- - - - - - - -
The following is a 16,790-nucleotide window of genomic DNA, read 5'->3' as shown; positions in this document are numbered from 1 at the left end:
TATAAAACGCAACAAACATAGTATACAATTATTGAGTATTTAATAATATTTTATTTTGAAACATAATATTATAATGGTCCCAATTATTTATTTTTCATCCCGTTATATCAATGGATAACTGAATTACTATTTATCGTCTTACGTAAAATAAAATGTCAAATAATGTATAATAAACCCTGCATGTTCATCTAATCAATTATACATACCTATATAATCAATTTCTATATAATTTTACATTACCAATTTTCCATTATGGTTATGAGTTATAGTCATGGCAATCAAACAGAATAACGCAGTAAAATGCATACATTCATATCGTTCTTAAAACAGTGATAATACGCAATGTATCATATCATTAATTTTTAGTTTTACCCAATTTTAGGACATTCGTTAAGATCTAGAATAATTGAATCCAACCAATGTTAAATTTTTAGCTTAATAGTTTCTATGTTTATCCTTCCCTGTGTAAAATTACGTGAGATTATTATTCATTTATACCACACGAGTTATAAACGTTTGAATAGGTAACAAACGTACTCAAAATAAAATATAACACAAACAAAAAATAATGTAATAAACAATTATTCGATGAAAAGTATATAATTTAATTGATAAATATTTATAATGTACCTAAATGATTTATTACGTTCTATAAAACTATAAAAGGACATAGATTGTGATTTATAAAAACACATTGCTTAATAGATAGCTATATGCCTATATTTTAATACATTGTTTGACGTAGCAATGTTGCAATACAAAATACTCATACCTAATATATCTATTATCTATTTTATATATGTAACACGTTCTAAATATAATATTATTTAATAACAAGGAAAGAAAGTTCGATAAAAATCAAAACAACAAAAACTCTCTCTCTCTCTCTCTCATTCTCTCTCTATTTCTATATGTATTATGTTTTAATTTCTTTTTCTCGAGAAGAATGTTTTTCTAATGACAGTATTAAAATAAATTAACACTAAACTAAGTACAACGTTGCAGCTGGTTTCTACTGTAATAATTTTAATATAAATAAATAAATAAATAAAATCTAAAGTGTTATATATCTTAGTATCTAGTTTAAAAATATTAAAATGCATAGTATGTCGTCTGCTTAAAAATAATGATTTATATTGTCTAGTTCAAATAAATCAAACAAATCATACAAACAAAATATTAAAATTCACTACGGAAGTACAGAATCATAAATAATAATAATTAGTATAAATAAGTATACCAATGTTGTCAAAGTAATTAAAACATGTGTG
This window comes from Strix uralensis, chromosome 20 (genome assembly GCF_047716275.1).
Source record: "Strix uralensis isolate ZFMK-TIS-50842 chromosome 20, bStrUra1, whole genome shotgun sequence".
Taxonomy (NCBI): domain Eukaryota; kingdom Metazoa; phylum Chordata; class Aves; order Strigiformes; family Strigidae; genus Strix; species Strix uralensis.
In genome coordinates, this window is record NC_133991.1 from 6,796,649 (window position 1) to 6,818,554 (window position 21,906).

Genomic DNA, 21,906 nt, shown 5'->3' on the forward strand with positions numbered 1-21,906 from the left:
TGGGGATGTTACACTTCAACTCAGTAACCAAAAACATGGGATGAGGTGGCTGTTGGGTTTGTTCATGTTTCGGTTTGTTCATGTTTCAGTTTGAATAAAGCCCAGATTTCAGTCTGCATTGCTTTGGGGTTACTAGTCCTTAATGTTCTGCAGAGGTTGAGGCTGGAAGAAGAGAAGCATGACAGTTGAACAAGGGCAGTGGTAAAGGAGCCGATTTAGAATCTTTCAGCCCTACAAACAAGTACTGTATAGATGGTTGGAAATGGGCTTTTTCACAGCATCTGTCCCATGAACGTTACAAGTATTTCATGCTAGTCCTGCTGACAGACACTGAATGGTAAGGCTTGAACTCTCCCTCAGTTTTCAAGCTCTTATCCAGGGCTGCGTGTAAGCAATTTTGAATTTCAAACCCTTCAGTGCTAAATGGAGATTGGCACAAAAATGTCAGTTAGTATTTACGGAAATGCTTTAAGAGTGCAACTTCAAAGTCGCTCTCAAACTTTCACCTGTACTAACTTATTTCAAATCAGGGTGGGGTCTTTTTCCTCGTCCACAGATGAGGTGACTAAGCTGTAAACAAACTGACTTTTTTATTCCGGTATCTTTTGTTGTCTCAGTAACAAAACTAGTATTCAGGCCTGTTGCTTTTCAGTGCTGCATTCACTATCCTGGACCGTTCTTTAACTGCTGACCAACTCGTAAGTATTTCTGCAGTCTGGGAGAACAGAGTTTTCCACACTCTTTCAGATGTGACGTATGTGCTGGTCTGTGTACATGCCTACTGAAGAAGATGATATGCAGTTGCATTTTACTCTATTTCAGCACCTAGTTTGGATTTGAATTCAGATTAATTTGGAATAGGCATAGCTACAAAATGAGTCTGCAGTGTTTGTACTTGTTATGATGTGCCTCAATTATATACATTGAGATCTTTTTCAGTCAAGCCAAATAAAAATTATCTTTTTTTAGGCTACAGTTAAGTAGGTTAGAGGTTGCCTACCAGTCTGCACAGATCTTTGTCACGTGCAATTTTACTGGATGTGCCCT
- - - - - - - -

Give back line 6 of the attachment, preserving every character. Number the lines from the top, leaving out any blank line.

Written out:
In genome coordinates, this window is record NC_133991.1 from 6,796,649 (window position 1) to 6,818,554 (window position 21,906).